by Andrew Skelton (Outfoxed)
I might have mentioned this before, but I’m not very good at turn-based strategy games. I take too many risks and get my units caught in some pretty bad predicaments. All in all, I absolutely love the genre for making me learn from my mistakes, only to throw new elements into play to cause me to make them all over again. Fell Seal: Arbiter’s Mark, developed by 6 Eyes Studio and published by 1C Company, is a turn based strategy game that reminds me very strongly of classic Playstation era games like Final Fantasy Tactics and Vandal Hearts. Promising a mature storyline and challenging battles, can the game stand up to the fore-bearers that I remember fondly?
Starting the game, the first thing that struck me was the art style. Everything is so detailed! As the camera pans down to two of the main characters (Kyrie and Anadine), you see just how much care was put into the spritework of the game. Windows glow with light in the evening setting, water glistens in the street, and crow-like creatures perch wherever there’s purchase to do so. Meanwhile the character models are bright and detailed and stand out against their surroundings in good ways.
After a brief exposition, you’re immediately thrown into a tutorial battle against a noble and his bodyguard. It’s a relatively simple encounter designed to teach you how to move and attack and use abilities. That’s not to say it’s completely easy, however; enemies can single out one of your deployed units if they choose and it becomes a struggle to keep them alive versus dealing damage to the opponents (hint: use the healer!). Post battle, and some story later, you’re off to deliver a man to the justice of your organization: the Arbiters. Of course, there are some problems with that, but to reveal more would spoil a good portion of the game.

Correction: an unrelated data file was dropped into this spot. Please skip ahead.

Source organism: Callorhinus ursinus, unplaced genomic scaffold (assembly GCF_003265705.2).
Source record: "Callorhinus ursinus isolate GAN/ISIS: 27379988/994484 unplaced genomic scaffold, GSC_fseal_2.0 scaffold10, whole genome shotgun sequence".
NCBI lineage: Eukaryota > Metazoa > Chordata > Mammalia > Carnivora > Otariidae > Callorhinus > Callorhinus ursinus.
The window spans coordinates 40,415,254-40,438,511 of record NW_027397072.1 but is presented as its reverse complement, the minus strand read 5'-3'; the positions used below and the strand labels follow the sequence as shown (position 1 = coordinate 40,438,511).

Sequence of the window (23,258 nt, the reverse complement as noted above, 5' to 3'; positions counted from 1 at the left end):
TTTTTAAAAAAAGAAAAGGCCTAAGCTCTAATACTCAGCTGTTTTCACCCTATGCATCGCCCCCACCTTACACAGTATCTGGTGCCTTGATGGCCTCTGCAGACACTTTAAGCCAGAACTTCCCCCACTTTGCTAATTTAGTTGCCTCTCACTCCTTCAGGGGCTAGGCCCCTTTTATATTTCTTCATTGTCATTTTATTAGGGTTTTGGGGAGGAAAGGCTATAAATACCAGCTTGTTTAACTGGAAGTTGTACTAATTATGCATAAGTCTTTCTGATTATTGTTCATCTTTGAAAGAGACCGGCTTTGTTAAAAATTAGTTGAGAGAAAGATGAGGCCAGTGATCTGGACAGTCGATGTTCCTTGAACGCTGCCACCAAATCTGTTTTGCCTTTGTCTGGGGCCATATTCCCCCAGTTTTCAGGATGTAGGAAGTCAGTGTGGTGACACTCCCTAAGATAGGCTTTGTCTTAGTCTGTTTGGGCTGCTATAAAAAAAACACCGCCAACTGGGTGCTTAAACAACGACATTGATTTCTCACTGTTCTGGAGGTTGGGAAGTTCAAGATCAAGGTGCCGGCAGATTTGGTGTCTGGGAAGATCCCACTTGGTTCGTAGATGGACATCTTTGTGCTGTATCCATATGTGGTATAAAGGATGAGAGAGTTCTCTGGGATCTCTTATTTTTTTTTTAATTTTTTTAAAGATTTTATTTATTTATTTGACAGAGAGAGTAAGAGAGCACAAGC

Once you’ve reached the world map, you can go right back to town to the Arbiter’s guild to play around with the game’s character creation. Let me tell you, this is far more robust than I’d experienced in similar games, that’s for sure. Whereas most SRPGs of this nature allow the basics such as gender and class to pump out a generic unit, Fell Seal lets you customize each individual unit to your liking. You’ll have the option of skin tone, eye color, hairstyles, outfit choices, and more. It was quite a nice change of pace to me, especially making a rogue-style character dressed in full, noble-looking attire. While still limited compared to some games out there, this definitely goes above and beyond what is necessary in a strategy RPG.
Trust me, too, you’ll want these additional units, because the game doesn’t mess around when it comes to difficulty, at least early on. The second battle you fight has your six units facing off against superior numbers. Not only that, you’re introduced to another mechanic that’s not often utilized: map triggers. In this case, the enemy has reinforcements hiding in a cellar, ready to burst forth after a few turns to really put the hurt against your group. The crafty player will have a unit stand on the doors to prevent that, but in doing so you risk said unit being surrounded by enemies. These tactical decisions can severely affect battles, so it’s nice to see a level of thinking beyond, “Move slowly, crush enemies.”